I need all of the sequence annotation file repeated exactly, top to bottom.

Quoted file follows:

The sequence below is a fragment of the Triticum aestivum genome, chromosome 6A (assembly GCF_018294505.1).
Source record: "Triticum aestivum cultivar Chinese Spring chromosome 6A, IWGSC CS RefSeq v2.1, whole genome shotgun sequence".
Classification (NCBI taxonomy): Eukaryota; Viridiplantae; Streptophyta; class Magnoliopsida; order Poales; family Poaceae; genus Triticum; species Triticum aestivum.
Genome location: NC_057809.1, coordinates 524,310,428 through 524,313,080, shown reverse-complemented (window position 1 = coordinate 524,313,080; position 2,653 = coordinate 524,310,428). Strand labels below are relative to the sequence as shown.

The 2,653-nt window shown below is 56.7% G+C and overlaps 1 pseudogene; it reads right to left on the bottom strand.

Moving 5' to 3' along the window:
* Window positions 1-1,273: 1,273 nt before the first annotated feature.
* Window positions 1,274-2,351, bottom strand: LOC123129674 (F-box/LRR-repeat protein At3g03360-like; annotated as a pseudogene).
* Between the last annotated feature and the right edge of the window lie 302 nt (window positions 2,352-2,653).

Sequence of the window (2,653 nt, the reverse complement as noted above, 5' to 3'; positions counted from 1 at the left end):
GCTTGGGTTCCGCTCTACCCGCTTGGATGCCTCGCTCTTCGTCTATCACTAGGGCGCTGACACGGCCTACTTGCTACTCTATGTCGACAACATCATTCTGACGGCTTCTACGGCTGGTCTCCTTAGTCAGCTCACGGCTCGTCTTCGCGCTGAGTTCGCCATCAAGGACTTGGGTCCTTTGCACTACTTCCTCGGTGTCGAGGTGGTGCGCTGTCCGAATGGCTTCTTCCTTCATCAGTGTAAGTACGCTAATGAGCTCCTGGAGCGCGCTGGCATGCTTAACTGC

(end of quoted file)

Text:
The sequence below is a fragment of the Triticum aestivum genome, chromosome 6A (assembly GCF_018294505.1).
Source record: "Triticum aestivum cultivar Chinese Spring chromosome 6A, IWGSC CS RefSeq v2.1, whole genome shotgun sequence".
Classification (NCBI taxonomy): Eukaryota; Viridiplantae; Streptophyta; class Magnoliopsida; order Poales; family Poaceae; genus Triticum; species Triticum aestivum.
Genome location: NC_057809.1, coordinates 524,310,428 through 524,313,080, shown reverse-complemented (window position 1 = coordinate 524,313,080; position 2,653 = coordinate 524,310,428). Strand labels below are relative to the sequence as shown.

The 2,653-nt window shown below is 56.7% G+C and overlaps 1 pseudogene; it reads right to left on the bottom strand.

Moving 5' to 3' along the window:
* Window positions 1-1,273: 1,273 nt before the first annotated feature.
* Window positions 1,274-2,351, bottom strand: LOC123129674 (F-box/LRR-repeat protein At3g03360-like; annotated as a pseudogene).
* Between the last annotated feature and the right edge of the window lie 302 nt (window positions 2,352-2,653).

Sequence of the window (2,653 nt, the reverse complement as noted above, 5' to 3'; positions counted from 1 at the left end):
GCTTGGGTTCCGCTCTACCCGCTTGGATGCCTCGCTCTTCGTCTATCACTAGGGCGCTGACACGGCCTACTTGCTACTCTATGTCGACAACATCATTCTGACGGCTTCTACGGCTGGTCTCCTTAGTCAGCTCACGGCTCGTCTTCGCGCTGAGTTCGCCATCAAGGACTTGGGTCCTTTGCACTACTTCCTCGGTGTCGAGGTGGTGCGCTGTCCGAATGGCTTCTTCCTTCATCAGTGTAAGTACGCTAATGAGCTCCTGGAGCGCGCTGGCATGCTTAACTGC